Meningitis has been in the news a lot recently thanks to the petition for the meningitis B vaccine to be made available to all children. I recently got chatting to a lovely lady called Rosina on The Dad Network Mums Facebook page. Her daughter contracted meningitis and septicaemia when she was just 12 weeks old. Here is their real life story of a baby with meningitis.
“On Tuesday 25th June 2013 I rang for an appointment with my local GP surgery as my baby, my 12 week old daughter, seemed unwell and I could feel her chest crackling on my hand when she was breathing. She also had a noisy chest and kept trying to clear her throat and was fussy feeding so I thought that she may have a sore throat too as she had been quite congested and needed regular nasal aspiration at home to clear her nasal passage. Her colour was not right either, she was pale. She would cry out at nappy changes and was even more distressed when clothing was changed which, looking back, was due to the sensitivity to touch because the brain was fighting infection and muscle pain associated with the infection. She would not sleep during the day with bright sunlight for more than 15/20 minutes, maybe once or twice a day.
On ringing the surgery I explained to the receptionist that I felt she had a chest infection as they documented as a reason for my attendance. I attended the surgery and took her to be examined. I put her on the couch the doctor used the tongue press to examine her mouth and stated she had oral thrush and prescribed Nystatin. She then listened to her chest but told me that her chest was clear. I trusted the doctor but my instinct told me she was wrong. On looking back I know my daughter was very distressed at the time so this could have meant she missed the chest evidence due to the noise. But she should have re-examined her.
My daughter’s condition slowly deteriorated over the next 48 hours and early hours of morning she was rapidly deteriorating, she vomited after feeding and developed a high temperature.
I had been giving her Calpol for a temperature for over a week but on this day it did not work in bringing it down.
At 9.30 am I stripped her clothing down, the temperature continued to soar but her hands and feet were icy cold and almost blue. I gave her Calpol to try and reduce the temperature again. By approximately 11 am she had fallen asleep in my arms and was very limp and heavy like a lead weight and her breathing was rapid. Again my instinct felt something was terribly wrong so I woke her up and she immediately started having seizures. She experienced 10 seizures in the space of approximately 15/20 minutes. Seizures in infants are not obvious and can be mistaken for startled crying fits if you don’t know what you’re looking for.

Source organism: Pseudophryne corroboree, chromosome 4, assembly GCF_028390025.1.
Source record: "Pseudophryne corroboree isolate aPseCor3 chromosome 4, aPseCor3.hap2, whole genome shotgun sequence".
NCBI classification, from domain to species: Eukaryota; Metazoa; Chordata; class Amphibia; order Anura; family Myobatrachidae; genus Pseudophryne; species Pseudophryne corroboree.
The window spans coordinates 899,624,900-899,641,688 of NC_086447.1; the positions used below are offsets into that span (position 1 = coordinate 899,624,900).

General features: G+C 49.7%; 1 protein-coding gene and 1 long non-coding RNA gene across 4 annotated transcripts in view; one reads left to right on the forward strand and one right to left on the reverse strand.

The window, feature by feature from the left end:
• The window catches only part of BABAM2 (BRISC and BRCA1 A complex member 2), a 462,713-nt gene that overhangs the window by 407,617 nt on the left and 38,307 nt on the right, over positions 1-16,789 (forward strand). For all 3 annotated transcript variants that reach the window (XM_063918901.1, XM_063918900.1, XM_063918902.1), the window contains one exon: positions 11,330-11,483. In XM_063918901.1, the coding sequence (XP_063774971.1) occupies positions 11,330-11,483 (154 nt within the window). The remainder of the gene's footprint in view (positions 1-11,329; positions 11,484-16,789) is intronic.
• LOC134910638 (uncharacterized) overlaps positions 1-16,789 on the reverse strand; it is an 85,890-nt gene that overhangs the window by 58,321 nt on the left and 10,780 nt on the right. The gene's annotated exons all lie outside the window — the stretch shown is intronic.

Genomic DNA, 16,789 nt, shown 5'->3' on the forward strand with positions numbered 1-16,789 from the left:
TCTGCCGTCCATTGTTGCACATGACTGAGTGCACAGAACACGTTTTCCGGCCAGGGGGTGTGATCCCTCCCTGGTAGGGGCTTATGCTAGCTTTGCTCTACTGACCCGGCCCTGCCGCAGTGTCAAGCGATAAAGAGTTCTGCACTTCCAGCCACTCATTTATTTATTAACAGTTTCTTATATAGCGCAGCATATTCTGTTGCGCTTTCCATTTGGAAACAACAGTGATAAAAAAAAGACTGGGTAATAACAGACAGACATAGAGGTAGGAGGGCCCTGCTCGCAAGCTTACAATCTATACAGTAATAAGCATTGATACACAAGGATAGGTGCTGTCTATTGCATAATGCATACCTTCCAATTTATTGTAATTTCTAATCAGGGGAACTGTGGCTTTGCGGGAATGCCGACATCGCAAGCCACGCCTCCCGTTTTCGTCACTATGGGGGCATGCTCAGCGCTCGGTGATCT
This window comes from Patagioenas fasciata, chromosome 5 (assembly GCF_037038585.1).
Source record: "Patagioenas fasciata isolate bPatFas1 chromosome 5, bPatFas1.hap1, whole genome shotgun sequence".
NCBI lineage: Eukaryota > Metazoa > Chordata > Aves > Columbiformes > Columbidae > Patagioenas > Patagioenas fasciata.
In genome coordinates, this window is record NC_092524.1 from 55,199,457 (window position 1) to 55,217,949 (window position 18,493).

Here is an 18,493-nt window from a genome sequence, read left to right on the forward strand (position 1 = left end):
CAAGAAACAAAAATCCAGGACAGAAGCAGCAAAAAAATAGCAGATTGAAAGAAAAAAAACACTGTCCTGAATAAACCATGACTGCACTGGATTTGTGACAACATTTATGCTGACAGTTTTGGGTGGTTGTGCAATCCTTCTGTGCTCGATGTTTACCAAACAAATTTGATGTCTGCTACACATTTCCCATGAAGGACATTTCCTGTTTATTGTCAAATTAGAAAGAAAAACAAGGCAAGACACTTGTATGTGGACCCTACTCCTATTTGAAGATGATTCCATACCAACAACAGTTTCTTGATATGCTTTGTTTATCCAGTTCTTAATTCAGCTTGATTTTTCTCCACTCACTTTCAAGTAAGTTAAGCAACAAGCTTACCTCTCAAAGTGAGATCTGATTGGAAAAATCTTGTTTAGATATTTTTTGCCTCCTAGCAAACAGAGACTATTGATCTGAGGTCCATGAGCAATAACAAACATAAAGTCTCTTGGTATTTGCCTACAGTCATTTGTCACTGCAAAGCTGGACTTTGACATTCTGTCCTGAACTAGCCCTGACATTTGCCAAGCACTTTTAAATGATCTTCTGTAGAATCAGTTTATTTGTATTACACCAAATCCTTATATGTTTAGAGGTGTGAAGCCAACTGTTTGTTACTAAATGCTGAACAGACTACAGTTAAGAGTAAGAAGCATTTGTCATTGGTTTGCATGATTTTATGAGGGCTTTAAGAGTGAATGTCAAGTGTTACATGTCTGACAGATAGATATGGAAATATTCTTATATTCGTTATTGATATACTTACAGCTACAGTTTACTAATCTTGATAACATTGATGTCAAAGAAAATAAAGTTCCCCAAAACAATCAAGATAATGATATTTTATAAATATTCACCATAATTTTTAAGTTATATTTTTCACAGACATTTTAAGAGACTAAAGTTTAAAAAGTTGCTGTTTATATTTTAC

I screamed to my partner to ring for an ambulance after the first fit (I am medically trained but when it is your own, calm goes out the window). The ambulance crew arrived very shortly afterwards but it felt like forever and I was supported by the ambulance support crew on the telephone to manage the fits. She talked me through putting her on the floor and making the area safe around her and to keep note of the length of the seizures and frequency.
My daughter was examined in the ambulance and given oxygen. Her temperature was 40+ and she was vacant but with periods of distress. The seizures stopped shortly afterwards. We were driven to the accident and emergency department and the medical staff took over and a full history taken. An IV was inserted, pr paracetamol administered and oxygen therapy continued.
She developed sensitivity to light, noise and touch. She was transferred over to Paediatric HDU and re-assessed. The paediatric team after examining her thoroughly began treating her with IV Acyclovir for a possible viral infection and IV cefotaxime for bacterial infection. I only know this because I asked to be kept informed because nobody was telling me anything and my mind was racing.
Then they explained they felt she had meningitis and septicaemia. A lumbar puncture was performed and evidenced meningitis as WBC present and cloudy fluid and blood cultures revealed pneumonia. The consultant explained that the meningitis had developed secondary to the pneumonia which apparently was not there less than 48 hours before according to the GP who stated she was not presenting as unwell during her examination.
I urge anyone PLEASE do not wait for a rash to be present because my daughter never developed a rash at any point…. I know then, today and for the rest of my life I will always trust my innate instinct and intuition.
GP’s in general can be trusted with advice and diagnosis. Meningitis at times can be difficult to detect but missing the original infection I feel was down to the GP not having current up to date knowledge. As the area of general practice is vast it would be impossible for GP’s to update in every single condition and symptom regularly, but I personally feel due to the nature of meningitis and septicaemia and its consequences of long term effects and even death, it is extremely important that both the public and medical professionals receive adequate regular training. This is to allow early intervention and diagnosis and also part of their regulatory conditions to ensure they do so in order to deliver informed effective care